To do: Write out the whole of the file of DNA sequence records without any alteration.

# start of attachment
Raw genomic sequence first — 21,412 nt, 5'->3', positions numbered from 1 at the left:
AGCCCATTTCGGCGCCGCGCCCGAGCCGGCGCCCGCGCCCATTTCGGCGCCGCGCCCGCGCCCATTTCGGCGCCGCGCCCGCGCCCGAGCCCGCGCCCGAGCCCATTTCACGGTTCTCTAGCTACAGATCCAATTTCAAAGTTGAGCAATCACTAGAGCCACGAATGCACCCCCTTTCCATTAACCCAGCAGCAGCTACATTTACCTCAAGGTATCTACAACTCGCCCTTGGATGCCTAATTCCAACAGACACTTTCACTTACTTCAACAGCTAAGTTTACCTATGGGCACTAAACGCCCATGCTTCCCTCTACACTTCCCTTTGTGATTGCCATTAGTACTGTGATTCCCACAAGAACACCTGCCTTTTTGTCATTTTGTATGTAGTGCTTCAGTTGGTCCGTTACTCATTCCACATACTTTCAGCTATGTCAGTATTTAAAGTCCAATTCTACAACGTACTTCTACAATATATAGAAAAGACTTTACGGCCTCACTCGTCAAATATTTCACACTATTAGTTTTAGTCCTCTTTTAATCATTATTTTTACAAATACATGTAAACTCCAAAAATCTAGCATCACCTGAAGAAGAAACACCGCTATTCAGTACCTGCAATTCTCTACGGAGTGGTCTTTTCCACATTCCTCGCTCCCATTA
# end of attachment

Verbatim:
Raw genomic sequence first — 21,412 nt, 5'->3', positions numbered from 1 at the left:
AGCCCATTTCGGCGCCGCGCCCGAGCCGGCGCCCGCGCCCATTTCGGCGCCGCGCCCGCGCCCATTTCGGCGCCGCGCCCGCGCCCGAGCCCGCGCCCGAGCCCATTTCACGGTTCTCTAGCTACAGATCCAATTTCAAAGTTGAGCAATCACTAGAGCCACGAATGCACCCCCTTTCCATTAACCCAGCAGCAGCTACATTTACCTCAAGGTATCTACAACTCGCCCTTGGATGCCTAATTCCAACAGACACTTTCACTTACTTCAACAGCTAAGTTTACCTATGGGCACTAAACGCCCATGCTTCCCTCTACACTTCCCTTTGTGATTGCCATTAGTACTGTGATTCCCACAAGAACACCTGCCTTTTTGTCATTTTGTATGTAGTGCTTCAGTTGGTCCGTTACTCATTCCACATACTTTCAGCTATGTCAGTATTTAAAGTCCAATTCTACAACGTACTTCTACAATATATAGAAAAGACTTTACGGCCTCACTCGTCAAATATTTCACACTATTAGTTTTAGTCCTCTTTTAATCATTATTTTTACAAATACATGTAAACTCCAAAAATCTAGCATCACCTGAAGAAGAAACACCGCTATTCAGTACCTGCAATTCTCTACGGAGTGGTCTTTTCCACATTCCTCGCTCCCATTA